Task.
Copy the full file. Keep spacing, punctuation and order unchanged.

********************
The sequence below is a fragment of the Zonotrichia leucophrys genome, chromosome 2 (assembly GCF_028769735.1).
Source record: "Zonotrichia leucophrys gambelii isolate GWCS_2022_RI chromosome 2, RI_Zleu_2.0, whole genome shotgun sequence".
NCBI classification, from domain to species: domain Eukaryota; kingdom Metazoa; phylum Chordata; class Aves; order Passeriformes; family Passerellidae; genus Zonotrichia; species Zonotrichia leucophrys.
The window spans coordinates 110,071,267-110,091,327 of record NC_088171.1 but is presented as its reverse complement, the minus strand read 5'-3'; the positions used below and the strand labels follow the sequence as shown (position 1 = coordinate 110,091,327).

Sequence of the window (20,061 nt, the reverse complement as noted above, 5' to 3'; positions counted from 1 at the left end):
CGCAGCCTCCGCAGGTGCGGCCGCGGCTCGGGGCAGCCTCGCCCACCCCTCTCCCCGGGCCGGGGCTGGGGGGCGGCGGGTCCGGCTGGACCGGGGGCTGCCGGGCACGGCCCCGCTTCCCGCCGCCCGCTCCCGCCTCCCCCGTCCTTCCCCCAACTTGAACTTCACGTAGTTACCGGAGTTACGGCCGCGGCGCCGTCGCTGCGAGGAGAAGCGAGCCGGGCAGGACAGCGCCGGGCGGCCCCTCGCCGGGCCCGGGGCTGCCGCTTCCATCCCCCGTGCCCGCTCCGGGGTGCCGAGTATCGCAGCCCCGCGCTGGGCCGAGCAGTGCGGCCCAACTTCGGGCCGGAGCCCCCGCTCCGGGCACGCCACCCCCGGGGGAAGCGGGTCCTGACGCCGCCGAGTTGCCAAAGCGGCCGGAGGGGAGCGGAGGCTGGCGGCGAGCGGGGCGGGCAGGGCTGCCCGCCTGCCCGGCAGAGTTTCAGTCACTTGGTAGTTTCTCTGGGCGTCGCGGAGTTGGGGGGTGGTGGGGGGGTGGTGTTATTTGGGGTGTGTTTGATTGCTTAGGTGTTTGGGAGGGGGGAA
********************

The sequence below is a fragment of the Zonotrichia leucophrys genome, chromosome 2 (assembly GCF_028769735.1).
Source record: "Zonotrichia leucophrys gambelii isolate GWCS_2022_RI chromosome 2, RI_Zleu_2.0, whole genome shotgun sequence".
NCBI classification, from domain to species: domain Eukaryota; kingdom Metazoa; phylum Chordata; class Aves; order Passeriformes; family Passerellidae; genus Zonotrichia; species Zonotrichia leucophrys.
The window spans coordinates 110,071,267-110,091,327 of record NC_088171.1 but is presented as its reverse complement, the minus strand read 5'-3'; the positions used below and the strand labels follow the sequence as shown (position 1 = coordinate 110,091,327).

Sequence of the window (20,061 nt, the reverse complement as noted above, 5' to 3'; positions counted from 1 at the left end):
CGCAGCCTCCGCAGGTGCGGCCGCGGCTCGGGGCAGCCTCGCCCACCCCTCTCCCCGGGCCGGGGCTGGGGGGCGGCGGGTCCGGCTGGACCGGGGGCTGCCGGGCACGGCCCCGCTTCCCGCCGCCCGCTCCCGCCTCCCCCGTCCTTCCCCCAACTTGAACTTCACGTAGTTACCGGAGTTACGGCCGCGGCGCCGTCGCTGCGAGGAGAAGCGAGCCGGGCAGGACAGCGCCGGGCGGCCCCTCGCCGGGCCCGGGGCTGCCGCTTCCATCCCCCGTGCCCGCTCCGGGGTGCCGAGTATCGCAGCCCCGCGCTGGGCCGAGCAGTGCGGCCCAACTTCGGGCCGGAGCCCCCGCTCCGGGCACGCCACCCCCGGGGGAAGCGGGTCCTGACGCCGCCGAGTTGCCAAAGCGGCCGGAGGGGAGCGGAGGCTGGCGGCGAGCGGGGCGGGCAGGGCTGCCCGCCTGCCCGGCAGAGTTTCAGTCACTTGGTAGTTTCTCTGGGCGTCGCGGAGTTGGGGGGTGGTGGGGGGGTGGTGTTATTTGGGGTGTGTTTGATTGCTTAGGTGTTTGGGAGGGGGGAA